The Small Business Survival SeriesEpisode 3 – Fundamentals

In this episode, Trent Brinsley shares his expertise as Alltel’s General Manager, and highlights the importance of being customer-focused in building the foundation of your business.



Hello and thanks for joining us for our third podcast in the Altel Australia’s Small Business Series. I’m Mel Slade and I’m joined by Alltel’s General Manager, Trent Brinsley, who designed this series to help businesses not only survive, but thrive. Trent, last podcast, we discussed product development. But there’s no point having a product unless you have customers. How do you identify these people?


Generally, a lot of people start businesses because they might have a hobby or a passion, and they find out there’s a hole in the market, there’s something missing. That’s how a lot of business start, that’s exactly how our business started.

We felt that telcos weren’t giving great service to businesses and they’re more geared towards residential customers. So that’s when we came into the market.

And really, when you’re starting a business, there’s a lot of things you need to consider. What’s my website gonna look like? How am I gonna have people communicate with me? So we were a natural fit for small businesses or startups for their telco solutions.


So you’ve got your product and you’ve mentioned previously that that can always be perfected, and that product is always gonna need work. Then these structures. What do you do next?


You need to take into consideration—how do you want the business to look, how will you get there, what it look like when your first employee comes along?

What will you start them doing? How will you pass an idea out of your head to that employee? And really, that comes down to structure and systems, and business processes.

There’s a lot of tools available now online—free, that gives you the good foundation for starting a business…Read more >>


And when you do manage to jag that first customer or client, what do you do with them? What are some of the structures you need to put in place once you’ve got them onboard?


Every business is unique. Every business is different. But I remember the early days of invoicing the first customer— how do you make sure you provide a service to them? What happens if they ring at 5 o’clock and they wanna talk to us about the product? What happens if they have any enquiries later on down the track?

Staying in their mind all the time. Staying in front of them—being relevant. It’s a very hard thing to tackle, again it’s industry-specific. But you need to figure out what tools you’re going to use for that communication later on. How will you support that customer.

Ideally, you don’t want one transaction out of a customer. You want them coming back later on.


Is it important to constantly seek other people’s opinions, especially when it comes to website experience or when you call a business?


There’s a lot of experts out there. There’s a lot of people that will tell you how you can do things better. To be honest, I think only you know your own business.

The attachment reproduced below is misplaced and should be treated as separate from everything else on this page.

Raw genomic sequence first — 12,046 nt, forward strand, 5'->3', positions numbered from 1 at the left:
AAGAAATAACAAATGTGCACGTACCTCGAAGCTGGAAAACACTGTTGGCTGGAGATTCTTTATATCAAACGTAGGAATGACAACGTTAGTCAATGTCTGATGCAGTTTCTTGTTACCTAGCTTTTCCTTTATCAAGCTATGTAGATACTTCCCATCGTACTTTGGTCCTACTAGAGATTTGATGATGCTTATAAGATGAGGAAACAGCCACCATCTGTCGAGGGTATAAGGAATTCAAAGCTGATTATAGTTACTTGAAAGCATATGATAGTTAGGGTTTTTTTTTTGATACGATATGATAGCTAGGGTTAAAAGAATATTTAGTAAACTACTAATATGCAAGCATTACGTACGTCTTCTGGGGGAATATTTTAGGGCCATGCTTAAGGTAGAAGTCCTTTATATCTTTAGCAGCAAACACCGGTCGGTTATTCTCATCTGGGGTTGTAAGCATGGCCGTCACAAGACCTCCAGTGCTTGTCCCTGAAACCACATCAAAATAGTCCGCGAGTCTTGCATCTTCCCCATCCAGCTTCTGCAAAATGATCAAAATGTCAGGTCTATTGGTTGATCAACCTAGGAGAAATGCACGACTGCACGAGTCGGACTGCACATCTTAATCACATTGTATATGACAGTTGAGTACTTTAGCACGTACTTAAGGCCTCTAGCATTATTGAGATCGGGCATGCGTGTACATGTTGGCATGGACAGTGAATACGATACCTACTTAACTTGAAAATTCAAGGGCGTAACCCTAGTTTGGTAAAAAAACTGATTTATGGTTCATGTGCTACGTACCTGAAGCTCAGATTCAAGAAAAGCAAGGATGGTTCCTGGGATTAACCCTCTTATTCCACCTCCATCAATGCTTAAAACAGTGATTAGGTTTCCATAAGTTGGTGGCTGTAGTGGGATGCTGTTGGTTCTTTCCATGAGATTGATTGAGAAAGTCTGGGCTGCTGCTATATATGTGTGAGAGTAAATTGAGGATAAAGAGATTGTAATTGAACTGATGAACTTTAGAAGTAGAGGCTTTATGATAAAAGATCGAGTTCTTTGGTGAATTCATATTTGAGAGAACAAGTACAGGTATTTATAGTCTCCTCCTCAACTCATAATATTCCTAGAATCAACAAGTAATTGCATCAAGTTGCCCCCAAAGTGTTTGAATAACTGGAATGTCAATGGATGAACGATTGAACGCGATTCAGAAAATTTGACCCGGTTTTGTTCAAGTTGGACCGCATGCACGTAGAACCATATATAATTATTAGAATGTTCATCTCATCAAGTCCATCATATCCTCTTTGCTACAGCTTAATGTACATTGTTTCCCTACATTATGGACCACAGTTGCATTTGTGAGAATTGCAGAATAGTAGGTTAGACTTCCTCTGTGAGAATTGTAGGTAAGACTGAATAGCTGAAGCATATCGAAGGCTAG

We actually use a lot of free tools online to gauge our user experience. Google Analytics is free. You can gauge how long people spend on your website, how many pages they need to click on.

You can have goals there to say, we want them to click on the sign up button. If they’ve been on the website 10 minutes and they’ve clicked on the website 15 times—that’s not a very good user experience.

There are a truckload of free business tools that you can use to setup these foundations of a business, and that’s how you start testing and measuring.


So in that process of setting up some of these structures, what are the top, say three or four things that you think you should do in planning and building those foundations?


I’m gonna say I’m old-fashioned here—but I think a task list. I’m a little bit religious when it comes to a task list. I always make sure that I clean out yesterday’s task list and whatever I’ve transferred across to today, I put it on top of the list.

Also, I don’t like writing things down on notepads. Because you write on your notepad, you leave your desk and you go home, and you forget what that note was all about.

There are online notepads, free tools that can also share those task items and delegate them with members of your team. Tapping into resources that are online and looking at your business as if you’re a customer.

We call it mystery shopping, where you test your own services. You see how long it takes to apply or sign up, or what hoops you have to jump through to become a customer or buy your product.

I really think a lot of people get stuck in their own little world and they need to look into how convenient it is, from a customer’s point of view, from the outside looking in. People need to transact with you in an easy way. If you’re harder than the next guy down the road, you don’t have a unique service offering as far as I’m concerned.


Some important things there about having a task list, utilising free tools and online resources, and then also looking at your business as if you’re a customer. We’ve covered a lot of ground here. Next podcast, we’re going to look at some goal-setting. How important is this?


It’s very important. Without it, you don’t know where you are. You don’t know whether you’re achieving results. These could be simple things that doesn’t have to be a five or ten year plan. I think to start off, we just need the basics.


Look forward to it. We’d love to hear from you. So you can let us know what you think of our podcast, and how we can help you do business better. You can interact by going to Alltel Australia’s Facebook page, visit our website at or call 1 300 ALLTEL that’s 1 300 255 835. We hope you can join us next time.

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